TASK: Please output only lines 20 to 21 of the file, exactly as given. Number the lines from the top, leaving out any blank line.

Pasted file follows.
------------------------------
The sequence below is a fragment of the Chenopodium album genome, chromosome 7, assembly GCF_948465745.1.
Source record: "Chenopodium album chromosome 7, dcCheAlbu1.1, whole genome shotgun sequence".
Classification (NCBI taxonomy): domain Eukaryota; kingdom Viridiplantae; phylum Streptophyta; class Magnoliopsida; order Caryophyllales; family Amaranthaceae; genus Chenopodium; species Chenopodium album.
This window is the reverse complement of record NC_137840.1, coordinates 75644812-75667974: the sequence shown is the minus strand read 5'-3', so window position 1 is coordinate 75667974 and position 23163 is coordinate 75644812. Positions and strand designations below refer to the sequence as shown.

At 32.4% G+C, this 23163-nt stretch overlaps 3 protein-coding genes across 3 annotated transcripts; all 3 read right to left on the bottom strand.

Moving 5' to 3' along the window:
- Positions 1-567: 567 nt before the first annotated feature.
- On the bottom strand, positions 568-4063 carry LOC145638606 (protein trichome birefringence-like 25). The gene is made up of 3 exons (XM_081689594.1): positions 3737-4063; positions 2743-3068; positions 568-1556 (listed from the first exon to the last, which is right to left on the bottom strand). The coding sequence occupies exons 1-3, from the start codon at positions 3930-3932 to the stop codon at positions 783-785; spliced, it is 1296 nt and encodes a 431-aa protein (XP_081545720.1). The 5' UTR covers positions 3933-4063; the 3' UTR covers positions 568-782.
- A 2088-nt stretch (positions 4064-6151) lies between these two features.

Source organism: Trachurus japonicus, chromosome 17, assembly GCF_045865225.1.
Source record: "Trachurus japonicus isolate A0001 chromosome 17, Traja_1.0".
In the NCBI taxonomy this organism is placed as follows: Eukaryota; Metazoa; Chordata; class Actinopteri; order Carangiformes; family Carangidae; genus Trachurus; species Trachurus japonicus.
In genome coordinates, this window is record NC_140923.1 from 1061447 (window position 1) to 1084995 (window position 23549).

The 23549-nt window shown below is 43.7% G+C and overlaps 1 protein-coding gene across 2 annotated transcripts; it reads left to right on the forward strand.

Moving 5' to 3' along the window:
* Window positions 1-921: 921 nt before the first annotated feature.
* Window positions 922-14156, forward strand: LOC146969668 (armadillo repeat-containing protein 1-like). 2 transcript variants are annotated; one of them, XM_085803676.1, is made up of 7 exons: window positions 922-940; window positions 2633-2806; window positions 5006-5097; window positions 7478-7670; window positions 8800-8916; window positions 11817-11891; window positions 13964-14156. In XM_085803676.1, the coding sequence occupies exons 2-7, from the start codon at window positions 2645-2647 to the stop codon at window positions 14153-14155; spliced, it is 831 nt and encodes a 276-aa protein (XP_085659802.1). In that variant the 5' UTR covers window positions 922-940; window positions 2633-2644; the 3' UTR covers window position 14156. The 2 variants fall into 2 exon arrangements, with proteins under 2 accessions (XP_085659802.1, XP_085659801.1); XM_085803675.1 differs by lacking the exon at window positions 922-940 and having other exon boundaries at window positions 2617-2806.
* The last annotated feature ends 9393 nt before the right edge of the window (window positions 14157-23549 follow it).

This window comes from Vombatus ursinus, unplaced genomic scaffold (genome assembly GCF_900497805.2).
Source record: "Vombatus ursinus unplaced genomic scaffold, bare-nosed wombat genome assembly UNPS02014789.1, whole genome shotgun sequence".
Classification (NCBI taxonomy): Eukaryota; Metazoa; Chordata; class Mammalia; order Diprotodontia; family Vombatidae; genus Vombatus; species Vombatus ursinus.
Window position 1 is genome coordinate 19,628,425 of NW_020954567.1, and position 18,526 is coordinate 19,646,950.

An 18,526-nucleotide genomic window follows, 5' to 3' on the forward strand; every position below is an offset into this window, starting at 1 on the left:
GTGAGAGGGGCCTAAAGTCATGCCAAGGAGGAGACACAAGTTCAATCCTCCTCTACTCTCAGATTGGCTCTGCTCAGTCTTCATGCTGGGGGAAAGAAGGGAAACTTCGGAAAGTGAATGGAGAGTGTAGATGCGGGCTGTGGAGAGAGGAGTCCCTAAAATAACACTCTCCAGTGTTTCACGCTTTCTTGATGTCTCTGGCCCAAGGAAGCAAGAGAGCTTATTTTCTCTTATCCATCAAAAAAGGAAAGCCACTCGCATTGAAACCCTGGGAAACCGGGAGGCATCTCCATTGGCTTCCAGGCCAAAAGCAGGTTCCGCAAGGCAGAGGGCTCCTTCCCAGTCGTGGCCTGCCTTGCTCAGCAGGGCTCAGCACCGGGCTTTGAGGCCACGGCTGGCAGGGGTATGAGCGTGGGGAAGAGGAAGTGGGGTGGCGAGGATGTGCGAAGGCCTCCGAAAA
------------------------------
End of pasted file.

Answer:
Source record: "Vombatus ursinus unplaced genomic scaffold, bare-nosed wombat genome assembly UNPS02014789.1, whole genome shotgun sequence".
Classification (NCBI taxonomy): Eukaryota; Metazoa; Chordata; class Mammalia; order Diprotodontia; family Vombatidae; genus Vombatus; species Vombatus ursinus.